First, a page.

Education is a critical tool in advancing gender equality and the economic empowerment of women, both of which are key to addressing the gendered dimensions of corruption. Opening professional doors for women has a decisive impact on corruption patterns, transparency and public accountability.
The impact of COVID-19 on gender corruption
The COVID-19 pandemic has undermined gains in women’s empowerment by reversing progress made and deepening existing gender inequalities. The COVID-19 pandemic is also having an impact on the gendered dimensions of corruption in education, healthcare and the private sector in many countries around the world.
The pandemic has created a global extended emergency, which has exposed health personnel to greater risk in general. Arguably, this has had a disproportionate effect on women providers as many women work on the frontlines of the COVID-19 response or as family caregivers.
Corruption in the disbursement of COVID-19 relief and aid packages, fraud, and non-payment of salaries to critical health care workers undermine the effectiveness of health care services affecting women severely. Therefore, gender-sensitive whistle-blower reporting and protection systems are fundamental in the fight against corruption. Violations can only be addressed when women feel safe to report incidences without fear of retaliation or the loss of protection or confidentiality.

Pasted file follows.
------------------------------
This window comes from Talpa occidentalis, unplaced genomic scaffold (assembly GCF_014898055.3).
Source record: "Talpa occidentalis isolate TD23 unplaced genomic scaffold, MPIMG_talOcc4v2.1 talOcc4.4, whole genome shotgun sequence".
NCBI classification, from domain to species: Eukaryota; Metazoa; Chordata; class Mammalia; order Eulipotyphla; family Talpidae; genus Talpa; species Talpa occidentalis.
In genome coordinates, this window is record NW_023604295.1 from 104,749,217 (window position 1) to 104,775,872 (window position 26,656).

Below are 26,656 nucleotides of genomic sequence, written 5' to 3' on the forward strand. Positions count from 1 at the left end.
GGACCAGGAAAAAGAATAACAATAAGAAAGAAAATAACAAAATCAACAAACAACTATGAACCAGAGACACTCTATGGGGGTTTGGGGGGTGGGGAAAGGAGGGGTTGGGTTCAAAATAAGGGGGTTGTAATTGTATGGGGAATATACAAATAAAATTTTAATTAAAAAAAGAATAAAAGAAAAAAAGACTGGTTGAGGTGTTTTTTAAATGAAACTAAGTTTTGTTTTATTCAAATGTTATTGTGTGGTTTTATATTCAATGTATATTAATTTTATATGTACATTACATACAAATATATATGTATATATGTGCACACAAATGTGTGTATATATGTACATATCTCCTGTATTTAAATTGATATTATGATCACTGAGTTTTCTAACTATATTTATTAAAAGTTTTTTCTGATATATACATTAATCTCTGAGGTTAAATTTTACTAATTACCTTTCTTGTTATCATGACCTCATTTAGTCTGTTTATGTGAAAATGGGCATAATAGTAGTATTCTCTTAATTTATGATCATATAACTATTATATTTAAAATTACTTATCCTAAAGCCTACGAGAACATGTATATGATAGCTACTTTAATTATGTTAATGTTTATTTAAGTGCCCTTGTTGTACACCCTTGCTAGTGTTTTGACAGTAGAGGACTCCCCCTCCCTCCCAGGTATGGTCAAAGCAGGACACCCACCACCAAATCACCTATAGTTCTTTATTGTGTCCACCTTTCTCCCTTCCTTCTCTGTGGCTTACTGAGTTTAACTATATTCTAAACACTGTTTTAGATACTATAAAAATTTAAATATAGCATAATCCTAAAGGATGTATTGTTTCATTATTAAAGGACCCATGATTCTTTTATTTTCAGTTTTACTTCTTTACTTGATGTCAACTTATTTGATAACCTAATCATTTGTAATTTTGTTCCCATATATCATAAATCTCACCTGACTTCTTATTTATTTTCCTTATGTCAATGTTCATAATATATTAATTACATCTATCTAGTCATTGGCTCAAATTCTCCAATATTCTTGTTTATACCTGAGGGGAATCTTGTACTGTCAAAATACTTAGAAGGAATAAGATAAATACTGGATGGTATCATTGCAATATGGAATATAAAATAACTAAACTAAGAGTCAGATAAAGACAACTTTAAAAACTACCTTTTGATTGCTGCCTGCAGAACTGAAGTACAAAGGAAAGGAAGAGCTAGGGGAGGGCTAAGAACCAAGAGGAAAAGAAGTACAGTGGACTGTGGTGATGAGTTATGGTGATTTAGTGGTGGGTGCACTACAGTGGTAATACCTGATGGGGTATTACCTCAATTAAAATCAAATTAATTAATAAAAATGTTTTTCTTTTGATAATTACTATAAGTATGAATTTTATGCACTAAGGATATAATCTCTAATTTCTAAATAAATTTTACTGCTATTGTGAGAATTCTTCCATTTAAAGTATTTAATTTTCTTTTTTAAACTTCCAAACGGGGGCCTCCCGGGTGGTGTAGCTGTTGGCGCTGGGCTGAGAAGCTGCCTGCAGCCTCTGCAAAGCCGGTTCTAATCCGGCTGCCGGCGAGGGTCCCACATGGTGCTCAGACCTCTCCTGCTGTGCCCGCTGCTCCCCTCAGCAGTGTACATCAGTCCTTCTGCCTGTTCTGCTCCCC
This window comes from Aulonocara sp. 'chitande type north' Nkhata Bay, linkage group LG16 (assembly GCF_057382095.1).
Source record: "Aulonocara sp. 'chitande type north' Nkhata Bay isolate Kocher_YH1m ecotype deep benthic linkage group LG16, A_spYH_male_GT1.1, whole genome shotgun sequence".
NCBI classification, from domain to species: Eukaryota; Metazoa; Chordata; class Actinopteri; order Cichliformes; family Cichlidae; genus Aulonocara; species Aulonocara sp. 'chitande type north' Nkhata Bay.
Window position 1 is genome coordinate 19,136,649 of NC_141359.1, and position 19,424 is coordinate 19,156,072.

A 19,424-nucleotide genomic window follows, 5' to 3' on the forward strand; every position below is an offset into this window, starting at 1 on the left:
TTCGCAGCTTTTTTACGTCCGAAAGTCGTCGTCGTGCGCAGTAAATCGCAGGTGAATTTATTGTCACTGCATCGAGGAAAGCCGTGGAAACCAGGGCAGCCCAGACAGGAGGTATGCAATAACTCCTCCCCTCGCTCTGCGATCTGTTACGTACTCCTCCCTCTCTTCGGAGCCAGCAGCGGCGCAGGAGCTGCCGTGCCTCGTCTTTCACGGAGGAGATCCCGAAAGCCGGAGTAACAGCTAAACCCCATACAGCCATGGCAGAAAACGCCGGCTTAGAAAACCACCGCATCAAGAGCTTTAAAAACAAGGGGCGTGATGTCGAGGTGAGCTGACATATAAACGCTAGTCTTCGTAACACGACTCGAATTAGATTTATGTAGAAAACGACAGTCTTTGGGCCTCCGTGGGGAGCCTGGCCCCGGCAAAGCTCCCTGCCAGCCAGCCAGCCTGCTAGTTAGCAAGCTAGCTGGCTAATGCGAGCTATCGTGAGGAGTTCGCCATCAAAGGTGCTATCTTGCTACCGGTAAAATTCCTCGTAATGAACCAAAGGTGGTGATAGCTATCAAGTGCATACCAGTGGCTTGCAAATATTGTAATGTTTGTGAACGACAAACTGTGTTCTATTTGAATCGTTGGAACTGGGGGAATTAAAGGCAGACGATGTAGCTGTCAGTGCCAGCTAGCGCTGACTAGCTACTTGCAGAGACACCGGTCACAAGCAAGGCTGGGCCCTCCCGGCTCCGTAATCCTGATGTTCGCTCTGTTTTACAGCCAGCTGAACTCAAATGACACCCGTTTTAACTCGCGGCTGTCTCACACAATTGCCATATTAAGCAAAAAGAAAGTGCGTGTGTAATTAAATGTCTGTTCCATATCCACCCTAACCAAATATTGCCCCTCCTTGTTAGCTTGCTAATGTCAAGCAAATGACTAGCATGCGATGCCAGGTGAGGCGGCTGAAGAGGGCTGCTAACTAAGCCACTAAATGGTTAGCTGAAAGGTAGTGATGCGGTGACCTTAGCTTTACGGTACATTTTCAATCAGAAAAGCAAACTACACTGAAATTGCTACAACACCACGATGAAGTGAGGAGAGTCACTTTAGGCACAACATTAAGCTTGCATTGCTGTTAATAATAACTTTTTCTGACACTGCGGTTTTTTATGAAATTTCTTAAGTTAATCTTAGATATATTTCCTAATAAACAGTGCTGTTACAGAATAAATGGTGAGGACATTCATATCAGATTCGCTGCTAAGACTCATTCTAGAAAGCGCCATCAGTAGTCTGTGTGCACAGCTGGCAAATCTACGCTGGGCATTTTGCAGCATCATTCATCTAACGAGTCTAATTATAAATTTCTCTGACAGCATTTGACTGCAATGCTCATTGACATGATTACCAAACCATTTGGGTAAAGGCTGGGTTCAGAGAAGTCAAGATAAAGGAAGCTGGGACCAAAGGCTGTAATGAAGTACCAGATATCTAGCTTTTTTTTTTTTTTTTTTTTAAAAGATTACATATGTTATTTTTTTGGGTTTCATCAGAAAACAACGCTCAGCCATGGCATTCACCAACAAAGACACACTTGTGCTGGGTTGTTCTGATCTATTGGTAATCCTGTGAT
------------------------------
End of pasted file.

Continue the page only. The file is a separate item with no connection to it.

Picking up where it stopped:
Gender, corruption and the Sustainable Development Goals (SDGs)
Corruption undermines the progress of gender equality, is a barrier to all development and diverts resources away from poverty-eradication efforts, affecting women and children gravely. It also has a cross-cutting negative effect on all 17 goals, threatening their achievement. The vast sums lost to corruption could be used to improve living standards, increasing access to housing, health, education and clean water. However, efforts to advance gender equality and efforts to fight corruption have a mutually reinforcing effect.
What is UNODC doing to address the dimensions of gender corruption?